Jonas Chickering, an American piano manufacturer
Lawrence Chickering, Hoover Institute public policy analyst, Lawyer
Roger Chickering, historianHugo Benioff
Victor Hugo Benioff (September 14, 1899 – February 29, 1968) was an American seismologist and a professor at the California Institute of Technology. He is best remembered for his work in charting the location of deep earthquakes in the Pacific Ocean.
Benioff was born in Los Angeles. His father was a Jewish immigrant from Kiev, Russia and his mother a Lutheran from Sweden, After graduating from Pomona College in 1921, Benioff began his career with the idea of being an astronomer and worked for a time at Mount Wilson Observatory, but when he found that astronomers work at night and sleep in the daytime, he quickly switched to seismology. He joined the Seismological Laboratory in 1924 and received his Ph.D. from the California Institute of Technology in 1935.
Benioff is considered a genius in the design of earthquake instruments. One of his first instruments, created in 1932, was the Benioff seismograph, which senses the movement of the earth – these instruments are now used in every country in the world. Equally famous is the Benioff strain instrument, which records the stretching of the Earth's surface. One of his most recent accomplishments was a refined version of the old Benioff seismometer which has given seismologists more knowledge about the cause of very deep earthquakes.
Benioff noticed that earthquake sources get deeper under the overriding tectonic plate proceeding away from the trench at a subduction zone. He realized that this inclined array of earthquake sources indicate the position of the portion of the plate that has already been subducted. Thus, that pattern of earthquakes is known as a Wadati–Benioff zone.
From the early 1930s, Benioff also worked on creating electric musical instruments; in particular a piano, violin and cello. He continued developing these instruments for the rest of his life, working for over two decades with pianist Rosalyn Tureck and also, towards the end of his life with the Baldwin Piano Company. He was elected a Fellow of the American Academy of Arts and Sciences in 1958.List of companies based in Nashville, Tennessee
Many significant companies are based in Nashville, Tennessee and its surrounding communities in the Nashville metropolitan area. Two of the companies, HCA Holdings, Inc. and Vanguard Health Systems, were among the Fortune 500 rankings in 2012.List of electronic organ makers
This is a list of electronic organ makers.Lucien Wulsin III
Lucien Wulsin III (September 21, 1916 – August 23, 2009) was a lawyer, entrepreneur, banker, arts advocate, university trustee and erstwhile performer.Performance Today
Performance Today is a Peabody Award-winning classical music radio program, first aired in 1987 and hosted since 2000 by Fred Child. It is the most listened-to daily classical music radio program in the United States, with 1.2 million listeners on 237 stations. The program builds its two-hour daily broadcast (some stations broadcast only one hour) from live concert performances from around the world. Performance Today is based at the American Public Media (APM) studios in Saint Paul, Minnesota, but is frequently on the road, with special programs broadcast from festivals and public radio stations around the country.In addition to live concert performances, the show airs in-studio performances and interviews. Weekly features include the "Piano Puzzler" with composer Bruce Adolphe.Through the PT Young Artist in Residence program, the show highlights young soloists from American conservatories who have the potential for great careers. Former Performance Today young artists include pianists Orli Shaham, Jeremy Denk, and Jonathan Biss, guitarist Jason Vieaux, and violinist Colin Jacobsen among many others.Trumann, Arkansas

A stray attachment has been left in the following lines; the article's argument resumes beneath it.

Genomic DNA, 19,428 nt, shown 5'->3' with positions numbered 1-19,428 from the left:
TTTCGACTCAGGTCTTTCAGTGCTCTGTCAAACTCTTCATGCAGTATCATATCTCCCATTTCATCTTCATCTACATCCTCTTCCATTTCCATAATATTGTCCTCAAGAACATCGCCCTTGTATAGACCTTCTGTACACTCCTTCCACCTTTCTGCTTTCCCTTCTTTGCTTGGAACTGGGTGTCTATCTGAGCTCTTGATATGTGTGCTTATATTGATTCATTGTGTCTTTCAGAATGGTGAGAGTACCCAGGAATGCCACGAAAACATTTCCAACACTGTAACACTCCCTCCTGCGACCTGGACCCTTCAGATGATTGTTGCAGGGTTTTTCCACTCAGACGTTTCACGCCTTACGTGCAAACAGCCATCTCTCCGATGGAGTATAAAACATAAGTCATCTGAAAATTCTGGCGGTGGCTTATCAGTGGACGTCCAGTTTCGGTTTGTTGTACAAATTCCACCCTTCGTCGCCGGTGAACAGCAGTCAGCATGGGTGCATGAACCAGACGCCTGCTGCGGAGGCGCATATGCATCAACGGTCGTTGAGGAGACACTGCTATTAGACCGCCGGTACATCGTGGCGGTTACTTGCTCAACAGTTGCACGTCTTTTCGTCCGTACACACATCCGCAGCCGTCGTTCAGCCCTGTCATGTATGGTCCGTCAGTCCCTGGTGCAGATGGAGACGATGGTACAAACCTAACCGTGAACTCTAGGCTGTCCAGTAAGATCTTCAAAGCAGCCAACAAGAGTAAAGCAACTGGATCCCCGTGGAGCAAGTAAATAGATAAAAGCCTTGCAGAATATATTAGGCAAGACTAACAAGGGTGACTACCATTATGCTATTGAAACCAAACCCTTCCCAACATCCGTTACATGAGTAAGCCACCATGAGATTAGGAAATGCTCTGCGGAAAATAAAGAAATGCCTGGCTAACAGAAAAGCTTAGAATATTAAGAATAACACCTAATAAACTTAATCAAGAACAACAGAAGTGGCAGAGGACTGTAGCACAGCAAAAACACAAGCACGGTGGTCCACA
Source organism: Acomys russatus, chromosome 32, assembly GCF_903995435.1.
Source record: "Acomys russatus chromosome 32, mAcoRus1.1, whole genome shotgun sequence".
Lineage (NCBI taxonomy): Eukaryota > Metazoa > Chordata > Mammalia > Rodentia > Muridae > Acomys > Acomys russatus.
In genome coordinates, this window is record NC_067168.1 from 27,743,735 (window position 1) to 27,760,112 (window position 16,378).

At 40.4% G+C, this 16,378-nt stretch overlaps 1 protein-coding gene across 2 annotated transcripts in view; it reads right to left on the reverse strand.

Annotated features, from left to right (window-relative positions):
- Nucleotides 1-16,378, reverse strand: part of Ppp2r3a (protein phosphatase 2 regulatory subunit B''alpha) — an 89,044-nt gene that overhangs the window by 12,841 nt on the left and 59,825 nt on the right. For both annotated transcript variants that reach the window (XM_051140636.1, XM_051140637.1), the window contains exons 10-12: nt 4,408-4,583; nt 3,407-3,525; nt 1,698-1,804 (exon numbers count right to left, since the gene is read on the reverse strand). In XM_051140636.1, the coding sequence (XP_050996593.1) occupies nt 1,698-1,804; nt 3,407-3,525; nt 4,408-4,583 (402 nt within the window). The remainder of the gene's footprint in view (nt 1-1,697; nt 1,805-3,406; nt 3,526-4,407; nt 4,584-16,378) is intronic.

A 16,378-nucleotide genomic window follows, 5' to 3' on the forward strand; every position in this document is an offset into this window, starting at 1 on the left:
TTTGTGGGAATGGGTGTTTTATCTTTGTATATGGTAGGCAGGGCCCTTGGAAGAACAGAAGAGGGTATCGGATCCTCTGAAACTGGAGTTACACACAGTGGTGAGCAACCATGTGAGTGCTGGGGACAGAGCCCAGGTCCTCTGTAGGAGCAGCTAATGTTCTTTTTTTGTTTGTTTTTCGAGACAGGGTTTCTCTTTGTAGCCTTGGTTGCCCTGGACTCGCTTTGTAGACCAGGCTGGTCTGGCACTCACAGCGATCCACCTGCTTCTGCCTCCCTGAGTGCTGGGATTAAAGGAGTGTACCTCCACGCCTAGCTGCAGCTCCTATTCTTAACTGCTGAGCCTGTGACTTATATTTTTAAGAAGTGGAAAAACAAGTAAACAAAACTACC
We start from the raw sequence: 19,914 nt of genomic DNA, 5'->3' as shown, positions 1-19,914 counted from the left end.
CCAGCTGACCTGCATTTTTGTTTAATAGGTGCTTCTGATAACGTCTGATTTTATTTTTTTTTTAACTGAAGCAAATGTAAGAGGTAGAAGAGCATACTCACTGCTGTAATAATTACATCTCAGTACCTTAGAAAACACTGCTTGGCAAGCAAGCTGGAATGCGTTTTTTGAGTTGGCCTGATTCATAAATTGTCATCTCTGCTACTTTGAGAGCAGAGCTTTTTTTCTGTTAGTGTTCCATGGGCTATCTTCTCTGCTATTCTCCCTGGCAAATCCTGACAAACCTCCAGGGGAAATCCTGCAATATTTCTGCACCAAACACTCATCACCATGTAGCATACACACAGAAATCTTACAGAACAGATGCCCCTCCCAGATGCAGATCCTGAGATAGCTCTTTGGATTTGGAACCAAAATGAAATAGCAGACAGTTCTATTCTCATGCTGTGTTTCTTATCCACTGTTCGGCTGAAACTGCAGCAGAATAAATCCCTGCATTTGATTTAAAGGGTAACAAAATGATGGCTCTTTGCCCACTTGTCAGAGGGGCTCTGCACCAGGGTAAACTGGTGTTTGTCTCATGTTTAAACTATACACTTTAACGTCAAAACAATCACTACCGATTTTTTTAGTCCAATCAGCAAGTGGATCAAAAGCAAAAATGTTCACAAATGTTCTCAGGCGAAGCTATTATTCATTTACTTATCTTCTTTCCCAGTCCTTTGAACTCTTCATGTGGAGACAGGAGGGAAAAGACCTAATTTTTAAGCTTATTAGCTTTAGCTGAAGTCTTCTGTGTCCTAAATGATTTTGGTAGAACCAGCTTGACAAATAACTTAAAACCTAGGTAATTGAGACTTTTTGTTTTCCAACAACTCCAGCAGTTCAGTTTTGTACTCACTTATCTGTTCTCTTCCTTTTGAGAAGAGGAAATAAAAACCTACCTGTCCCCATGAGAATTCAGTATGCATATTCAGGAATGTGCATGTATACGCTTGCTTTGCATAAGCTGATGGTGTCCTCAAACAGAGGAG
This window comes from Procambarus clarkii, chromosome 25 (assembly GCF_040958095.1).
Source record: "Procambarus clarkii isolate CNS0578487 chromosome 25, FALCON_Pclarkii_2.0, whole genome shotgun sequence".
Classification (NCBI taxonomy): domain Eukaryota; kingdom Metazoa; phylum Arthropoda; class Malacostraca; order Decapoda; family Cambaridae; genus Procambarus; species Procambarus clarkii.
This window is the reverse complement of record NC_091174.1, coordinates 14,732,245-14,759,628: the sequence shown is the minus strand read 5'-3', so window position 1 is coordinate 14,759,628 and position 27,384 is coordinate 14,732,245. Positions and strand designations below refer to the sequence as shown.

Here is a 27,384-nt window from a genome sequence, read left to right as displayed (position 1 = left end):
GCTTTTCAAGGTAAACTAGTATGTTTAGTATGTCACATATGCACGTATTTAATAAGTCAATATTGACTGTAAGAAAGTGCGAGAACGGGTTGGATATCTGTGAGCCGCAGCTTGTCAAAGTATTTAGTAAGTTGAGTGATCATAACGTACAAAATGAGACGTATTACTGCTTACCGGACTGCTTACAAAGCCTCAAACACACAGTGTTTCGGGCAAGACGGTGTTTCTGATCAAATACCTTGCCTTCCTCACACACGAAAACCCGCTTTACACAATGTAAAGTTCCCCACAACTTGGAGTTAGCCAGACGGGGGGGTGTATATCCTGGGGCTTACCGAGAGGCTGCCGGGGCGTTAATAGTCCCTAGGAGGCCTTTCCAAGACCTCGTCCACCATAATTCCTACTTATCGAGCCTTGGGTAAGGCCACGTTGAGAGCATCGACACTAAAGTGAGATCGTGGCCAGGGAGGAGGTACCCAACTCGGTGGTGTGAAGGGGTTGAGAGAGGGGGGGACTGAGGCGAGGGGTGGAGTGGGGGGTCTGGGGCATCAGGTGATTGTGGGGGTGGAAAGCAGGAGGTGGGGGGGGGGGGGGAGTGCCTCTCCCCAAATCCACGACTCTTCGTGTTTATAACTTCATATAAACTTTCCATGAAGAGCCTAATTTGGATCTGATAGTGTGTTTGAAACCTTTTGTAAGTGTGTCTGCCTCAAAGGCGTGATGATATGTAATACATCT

Trumann is a city in Poinsett County, Arkansas, United States. The population was 7,243 at the 2010 census. It is included in the Jonesboro, Arkansas Metropolitan Statistical Area.Wurlitzer
The Rudolph Wurlitzer Company, usually referred to as simply Wurlitzer, is an American company started in Cincinnati in 1853 by German immigrant (Franz) Rudolph Wurlitzer. The company initially imported stringed, woodwind and brass instruments from Germany for resale in the U.S. Wurlitzer enjoyed initial success largely due to defense contracts to provide musical instruments to the U.S. military. In 1880, the company began manufacturing pianos and eventually relocated to North Tonawanda, New York, and quickly expanded to make band organs, orchestrions, nickelodeons and pipe or theatre organs popular in theatres during the days of silent movies.
Over time, Wurlitzer acquired a number of other companies which made a variety of loosely related products including kitchen appliances, carnival rides, player piano rolls, and radios. Wurlitzer also operated a chain of retail stores where the company's products were sold.
As technology evolved, Wurlitzer began producing electric pianos, electronic organs, and jukeboxes and eventually became known more for jukeboxes and vending machines, which are still made by Wurlitzer, rather than for actual musical instruments.
Wurlitzer's jukebox operations were sold and moved to Germany in 1973. The Wurlitzer piano and organ brands and U.S. manufacturing facilities were acquired by the Baldwin Piano & Organ Co. (commonly called the Baldwin Piano Company) in 1988 and most piano manufacturing moved overseas. The Baldwin Co., including its Wurlitzer assets, was subsequently acquired by the Gibson Guitar Corporation in about 1996. Ten years later, Gibson acquired Deutsche Wurlitzer and the Wurlitzer Jukebox and Vending Electronics trademarks, briefly bringing Wurlitzer's best-known products back together under a single corporate banner in 2006. Baldwin ceased making Wurlitzer-brand pianos in 2009. Vending machines are still manufactured in Germany using the Wurlitzer name under Gibson ownership. The company ceased manufacturing jukeboxes in 2013, but still sells replacement parts.
The Rembert Wurlitzer Co., Wurlitzer's rare and historic stringed instrument department, was independently directed by Rudolph Wurlitzer's grandson, Rembert Wurlitzer (1904–1963), from 1948 until his death in 1963. Rembert's shop on 42nd Street in New York City was a leading international center for rare and historic string instruments.